Window functions are often used to (among other things):
calculate cumulative sums
order rows within a partition.
As you will see, there are many similarities between aggregations and window functions.
Let’s wave our little magic want over this...
SELECT incorporation_date, min(id) OVER() FROM entity ;
Tada! No more error! When we insert OVER()
, the aggregate function min()
returns as many rows as there are in entity. This is not normal behavior for an aggregate function!
Window Functions
Yes, it’s true... there are many similarities between aggregations and window functions. Both are executed in two phases, and they differ only in respect to phase two:
 Agrégation  Window Function 
Phase 1  Partitioning by partitioning attributes  Partitioning by partitioning attributes 
Phase 2  Application of an aggregate function  Application...

Result  As many rows as aggregates  As many rows as the original table 
Window functions are defined using an OVER clause. The OVER clause has two capabilities, each with its own behavior! Here are the corresponding syntaxes:
OVER (PARTITION BY ...)
OVER (PARTITION BY ... ORDER BY ...)
OVER (PARTITION BY...)
Let’s analyze these two queries, which use the nb_entities table from the previous chapter:
 REQUETE n°1SELECT sum(cnt_entities) FROM nb_entities GROUP BY id_intermediary ; REQUETE n°2SELECT sum(cnt_entities) OVER (PARTITION BY id_intermediary) FROM nb_entities ;
Query no. 2 functions almost like the aggregation in query 1; the only thing that’s different is what sum
returns.
In query no. 2, if sum
receives as input the list of values [10, 1, 5]
, it won’t return 16
; it will return [16, 16, 16].
In both cases, we are calculating the total number of companies created by each intermediary. But here is how the result is presented using a window function:
SELECT id_intermediary, jurisdiction, cnt_entities, sum(cnt_entities) OVER (PARTITION BY id_intermediary) AS entities_by_intermediary FROM nb_entities ;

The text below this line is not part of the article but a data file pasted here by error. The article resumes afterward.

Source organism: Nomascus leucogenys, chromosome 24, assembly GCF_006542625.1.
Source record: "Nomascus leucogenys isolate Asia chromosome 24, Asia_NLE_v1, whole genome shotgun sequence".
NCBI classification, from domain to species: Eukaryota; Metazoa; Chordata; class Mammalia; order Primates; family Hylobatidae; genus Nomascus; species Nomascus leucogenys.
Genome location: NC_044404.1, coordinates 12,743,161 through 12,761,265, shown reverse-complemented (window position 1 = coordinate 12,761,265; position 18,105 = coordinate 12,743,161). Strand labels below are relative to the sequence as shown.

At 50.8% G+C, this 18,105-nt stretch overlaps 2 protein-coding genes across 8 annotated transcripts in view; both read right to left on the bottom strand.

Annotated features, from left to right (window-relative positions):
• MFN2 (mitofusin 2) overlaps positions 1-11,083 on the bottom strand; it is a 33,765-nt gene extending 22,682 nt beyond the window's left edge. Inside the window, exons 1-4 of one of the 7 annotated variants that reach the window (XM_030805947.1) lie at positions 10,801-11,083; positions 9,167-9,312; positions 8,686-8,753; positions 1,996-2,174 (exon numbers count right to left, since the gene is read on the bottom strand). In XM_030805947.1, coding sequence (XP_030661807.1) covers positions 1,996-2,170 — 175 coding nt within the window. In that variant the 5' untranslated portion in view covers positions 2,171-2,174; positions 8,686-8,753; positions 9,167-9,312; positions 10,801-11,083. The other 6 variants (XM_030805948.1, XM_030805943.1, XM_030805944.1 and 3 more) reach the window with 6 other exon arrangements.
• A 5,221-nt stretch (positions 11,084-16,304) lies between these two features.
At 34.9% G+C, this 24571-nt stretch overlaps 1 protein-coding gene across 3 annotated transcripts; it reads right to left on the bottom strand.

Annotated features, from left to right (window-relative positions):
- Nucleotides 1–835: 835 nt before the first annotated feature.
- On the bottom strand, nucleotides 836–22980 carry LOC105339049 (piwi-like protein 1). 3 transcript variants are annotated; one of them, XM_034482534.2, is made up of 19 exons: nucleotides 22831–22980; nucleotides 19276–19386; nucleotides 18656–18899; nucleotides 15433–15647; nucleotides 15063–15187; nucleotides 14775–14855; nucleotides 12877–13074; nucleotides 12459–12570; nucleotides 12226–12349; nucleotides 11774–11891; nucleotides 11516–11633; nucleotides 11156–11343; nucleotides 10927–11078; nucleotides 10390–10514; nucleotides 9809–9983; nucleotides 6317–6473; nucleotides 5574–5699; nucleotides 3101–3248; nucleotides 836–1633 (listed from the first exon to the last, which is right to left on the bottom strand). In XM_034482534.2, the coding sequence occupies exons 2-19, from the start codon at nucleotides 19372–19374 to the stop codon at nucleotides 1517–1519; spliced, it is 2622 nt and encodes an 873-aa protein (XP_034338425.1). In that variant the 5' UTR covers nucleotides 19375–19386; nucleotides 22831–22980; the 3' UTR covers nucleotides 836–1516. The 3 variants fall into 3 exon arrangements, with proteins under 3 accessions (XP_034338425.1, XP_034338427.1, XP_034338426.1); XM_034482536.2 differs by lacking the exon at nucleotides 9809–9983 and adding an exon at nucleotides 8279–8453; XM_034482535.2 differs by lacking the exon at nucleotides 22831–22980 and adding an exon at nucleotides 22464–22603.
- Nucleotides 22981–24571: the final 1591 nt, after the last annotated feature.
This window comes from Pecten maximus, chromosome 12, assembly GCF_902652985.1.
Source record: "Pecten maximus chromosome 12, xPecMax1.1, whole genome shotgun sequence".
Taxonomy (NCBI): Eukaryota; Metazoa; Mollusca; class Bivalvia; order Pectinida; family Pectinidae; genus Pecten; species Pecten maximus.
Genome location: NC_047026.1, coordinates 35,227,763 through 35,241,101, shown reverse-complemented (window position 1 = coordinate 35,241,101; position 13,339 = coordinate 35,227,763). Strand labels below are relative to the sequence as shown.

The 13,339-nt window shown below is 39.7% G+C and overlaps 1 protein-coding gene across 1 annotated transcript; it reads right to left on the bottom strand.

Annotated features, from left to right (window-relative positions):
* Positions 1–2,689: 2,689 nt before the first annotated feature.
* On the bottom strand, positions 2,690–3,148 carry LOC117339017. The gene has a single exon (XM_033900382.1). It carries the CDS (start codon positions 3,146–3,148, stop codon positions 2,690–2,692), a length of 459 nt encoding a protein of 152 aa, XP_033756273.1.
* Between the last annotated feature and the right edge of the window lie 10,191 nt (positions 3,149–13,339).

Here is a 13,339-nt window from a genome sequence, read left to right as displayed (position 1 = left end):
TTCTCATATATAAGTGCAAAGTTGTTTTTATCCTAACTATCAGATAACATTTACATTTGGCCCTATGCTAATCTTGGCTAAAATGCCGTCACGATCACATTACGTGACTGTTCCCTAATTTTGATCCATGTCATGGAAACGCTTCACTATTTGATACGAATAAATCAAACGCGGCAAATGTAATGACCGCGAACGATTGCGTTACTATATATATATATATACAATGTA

id_intermediary  jurisdiction  cnt_entities  entities_by_intermediary 
4000  SAM  10  16 
4000  PMA  1  16 
4000  CYP  5  16 
4001  SAM  3  5 
4001  NEV  2  5 
[...]  [...]  [...]  [...] 
OVER (PARTITION BY... ORDER BY...)
With an aggregate function
When we add ORDER BY
to the OVER
clause, the aggregate function behaves in still another way!
Indeed, it considers these values to be ranked. As before, the aggregate function is going to return as many rows as it received as input. But it’s going to do this:
Perform a calculation on the 1st value, and return the result;
Perform a calculation on the 1st and 2nd values, and return the result;
Perform a calculation on the 1st, 2nd, and 3rd values, and return the result;
And so on.
Thus, if the sum
function receives [10, 5, 1]
, it will return [10, 15, 16]
, because
10 = 10
10 + 5 = 15
10 + 5 + 1 = 16
Here, sum
behaves like a cumulative sum!
With a ranking function
If we use a ranking function (for example, rank
), it will simply return the order of the rows. These rows have been previously sorted, thanks to ORDER BY
.
A little example: we are in a race, and have recorded the time it took each runner to finish the course. To find out who will be on the podium, we need to rank the athletes according to their time:
SELECT firstname, time, rank() OVER (ORDER BY temps) FROM course ;
firstname  time  rank() 
Naomi  3 min 15 s  1 
Sarah  3 min 19 s  3 
Sonia  3 min 16 s  2 
Luke  10 min 39 s  4 
Cumulative Sums and Ranking Numbers
So let’s assign a rank to each jurisdiction for each intermediary. Let’s call our ranking rank
. To assign a rank to a jurisdiction, I sort cnt_entities
in descending order. Since I want to obtain a ranking for each intermediary, I write PARTITION BY id_intermediary
.
We can also calculate a cumulative sum! Let’s calculate the cumulative sum of cnt_entities
for each intermediary, sorting the rows in descending order of cnt_entities
. Let’s call our cumulative sum cum_sum
.
SELECT id_intermediary, jurisdiction, cnt_entities, rank() OVER(PARTITION BY id_intermediary ORDER BY cnt_entities DESC) AS rank, sum(cnt_entities) OVER(PARTITION BY id_intermediary ORDER BY cnt_entities DESC) AS cum_sumFROM nb_entities ;
Here's the result:
id_intermediary  jurisdiction  cnt_entitites  rank  cum_sum 
4000  SAM  10  1  10 
4000  CYP  5  2  15 
4000  PMA  1  3  16 
4001  SAM  3  1  3 
4001  NEV  2  2  5 
[...]  [...]  [...]  [...]  [...] 
A Little Exercise!
The database is online. Get some practice by rewriting the queries found in this chapter. Don’t hesitate to change them, play with them, and “see what happens.”
Summary
Window functions are very similar to aggregations, except they don’t change the number of rows.
The
OVER
keyword can be used to form groups of rows (aggregate functions) or to order rows within a partition (ranking functions).The keyword
OVER
can be used to calculatecumulative sums
ordetermine rankings
.